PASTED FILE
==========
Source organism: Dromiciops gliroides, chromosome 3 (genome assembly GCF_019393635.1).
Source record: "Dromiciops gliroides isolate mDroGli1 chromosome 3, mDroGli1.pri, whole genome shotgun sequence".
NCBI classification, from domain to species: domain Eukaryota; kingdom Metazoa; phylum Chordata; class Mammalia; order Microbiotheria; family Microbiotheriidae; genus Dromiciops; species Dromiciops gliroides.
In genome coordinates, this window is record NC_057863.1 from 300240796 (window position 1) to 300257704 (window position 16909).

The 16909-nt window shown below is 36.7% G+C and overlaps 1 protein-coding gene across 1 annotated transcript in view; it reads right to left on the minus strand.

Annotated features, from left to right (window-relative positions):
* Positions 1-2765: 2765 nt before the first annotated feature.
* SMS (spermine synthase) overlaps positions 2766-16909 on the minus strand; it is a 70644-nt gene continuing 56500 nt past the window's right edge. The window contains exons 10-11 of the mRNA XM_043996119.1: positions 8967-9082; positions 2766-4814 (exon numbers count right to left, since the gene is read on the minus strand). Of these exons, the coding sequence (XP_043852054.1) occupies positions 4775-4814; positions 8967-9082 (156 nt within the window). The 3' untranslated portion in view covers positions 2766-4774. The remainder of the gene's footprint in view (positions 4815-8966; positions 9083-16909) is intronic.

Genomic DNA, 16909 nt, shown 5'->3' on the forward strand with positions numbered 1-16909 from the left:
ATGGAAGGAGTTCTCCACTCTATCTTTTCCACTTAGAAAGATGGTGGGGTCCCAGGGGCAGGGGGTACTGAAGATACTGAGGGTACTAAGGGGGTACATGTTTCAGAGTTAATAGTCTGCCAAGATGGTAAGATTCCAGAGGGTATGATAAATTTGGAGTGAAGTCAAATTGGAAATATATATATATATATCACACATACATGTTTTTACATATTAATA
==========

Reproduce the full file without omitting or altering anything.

Source organism: Dromiciops gliroides, chromosome 3 (genome assembly GCF_019393635.1).
Source record: "Dromiciops gliroides isolate mDroGli1 chromosome 3, mDroGli1.pri, whole genome shotgun sequence".
NCBI classification, from domain to species: domain Eukaryota; kingdom Metazoa; phylum Chordata; class Mammalia; order Microbiotheria; family Microbiotheriidae; genus Dromiciops; species Dromiciops gliroides.
In genome coordinates, this window is record NC_057863.1 from 300240796 (window position 1) to 300257704 (window position 16909).

The 16909-nt window shown below is 36.7% G+C and overlaps 1 protein-coding gene across 1 annotated transcript in view; it reads right to left on the minus strand.

Annotated features, from left to right (window-relative positions):
* Positions 1-2765: 2765 nt before the first annotated feature.
* SMS (spermine synthase) overlaps positions 2766-16909 on the minus strand; it is a 70644-nt gene continuing 56500 nt past the window's right edge. The window contains exons 10-11 of the mRNA XM_043996119.1: positions 8967-9082; positions 2766-4814 (exon numbers count right to left, since the gene is read on the minus strand). Of these exons, the coding sequence (XP_043852054.1) occupies positions 4775-4814; positions 8967-9082 (156 nt within the window). The 3' untranslated portion in view covers positions 2766-4774. The remainder of the gene's footprint in view (positions 4815-8966; positions 9083-16909) is intronic.

Genomic DNA, 16909 nt, shown 5'->3' on the forward strand with positions numbered 1-16909 from the left:
ATGGAAGGAGTTCTCCACTCTATCTTTTCCACTTAGAAAGATGGTGGGGTCCCAGGGGCAGGGGGTACTGAAGATACTGAGGGTACTAAGGGGGTACATGTTTCAGAGTTAATAGTCTGCCAAGATGGTAAGATTCCAGAGGGTATGATAAATTTGGAGTGAAGTCAAATTGGAAATATATATATATATATCACACATACATGTTTTTACATATTAATA